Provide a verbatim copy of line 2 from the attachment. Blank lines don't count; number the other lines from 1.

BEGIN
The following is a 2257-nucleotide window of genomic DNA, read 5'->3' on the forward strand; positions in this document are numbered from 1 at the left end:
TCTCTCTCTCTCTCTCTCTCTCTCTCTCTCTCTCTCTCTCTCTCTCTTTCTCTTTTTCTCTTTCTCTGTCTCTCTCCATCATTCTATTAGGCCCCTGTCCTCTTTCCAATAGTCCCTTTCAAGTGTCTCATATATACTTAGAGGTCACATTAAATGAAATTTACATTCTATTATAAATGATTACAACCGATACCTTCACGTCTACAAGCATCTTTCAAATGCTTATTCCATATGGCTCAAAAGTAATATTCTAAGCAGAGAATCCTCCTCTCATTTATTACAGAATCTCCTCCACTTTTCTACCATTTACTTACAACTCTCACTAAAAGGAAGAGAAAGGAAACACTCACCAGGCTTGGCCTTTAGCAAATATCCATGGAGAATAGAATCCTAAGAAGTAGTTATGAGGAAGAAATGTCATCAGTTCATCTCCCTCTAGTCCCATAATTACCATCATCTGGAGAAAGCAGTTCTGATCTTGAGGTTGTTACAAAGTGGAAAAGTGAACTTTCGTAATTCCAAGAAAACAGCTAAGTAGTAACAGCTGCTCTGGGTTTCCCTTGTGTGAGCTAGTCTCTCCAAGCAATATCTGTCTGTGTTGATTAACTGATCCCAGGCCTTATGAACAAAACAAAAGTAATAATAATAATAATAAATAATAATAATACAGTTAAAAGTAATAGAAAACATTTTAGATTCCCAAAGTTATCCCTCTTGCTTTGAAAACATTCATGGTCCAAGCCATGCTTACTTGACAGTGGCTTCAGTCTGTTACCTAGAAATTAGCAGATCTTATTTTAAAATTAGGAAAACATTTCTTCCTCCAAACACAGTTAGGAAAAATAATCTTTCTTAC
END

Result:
TCTCTCTCTCTCTCTCTCTCTCTCTCTCTCTCTCTCTCTCTCTCTCTTTCTCTTTTTCTCTTTCTCTGTCTCTCTCCATCATTCTATTAGGCCCCTGTCCTCTTTCCAATAGTCCCTTTCAAGTGTCTCATATATACTTAGAGGTCACATTAAATGAAATTTACATTCTATTATAAATGATTACAACCGATACCTTCACGTCTACAAGCATCTTTCAAATGCTTATTCCATATGGCTCAAAAGTAATATTCTAAGCAGAGAATCCTCCTCTCATTTATTACAGAATCTCCTCCACTTTTCTACCATTTACTTACAACTCTCACTAAAAGGAAGAGAAAGGAAACACTCACCAGGCTTGGCCTTTAGCAAATATCCATGGAGAATAGAATCCTAAGAAGTAGTTATGAGGAAGAAATGTCATCAGTTCATCTCCCTCTAGTCCCATAATTACCATCATCTGGAGAAAGCAGTTCTGATCTTGAGGTTGTTACAAAGTGGAAAAGTGAACTTTCGTAATTCCAAGAAAACAGCTAAGTAGTAACAGCTGCTCTGGGTTTCCCTTGTGTGAGCTAGTCTCTCCAAGCAATATCTGTCTGTGTTGATTAACTGATCCCAGGCCTTATGAACAAAACAAAAGTAATAATAATAATAATAAATAATAATAATACAGTTAAAAGTAATAGAAAACATTTTAGATTCCCAAAGTTATCCCTCTTGCTTTGAAAACATTCATGGTCCAAGCCATGCTTACTTGACAGTGGCTTCAGTCTGTTACCTAGAAATTAGCAGATCTTATTTTAAAATTAGGAAAACATTTCTTCCTCCAAACACAGTTAGGAAAAATAATCTTTCTTAC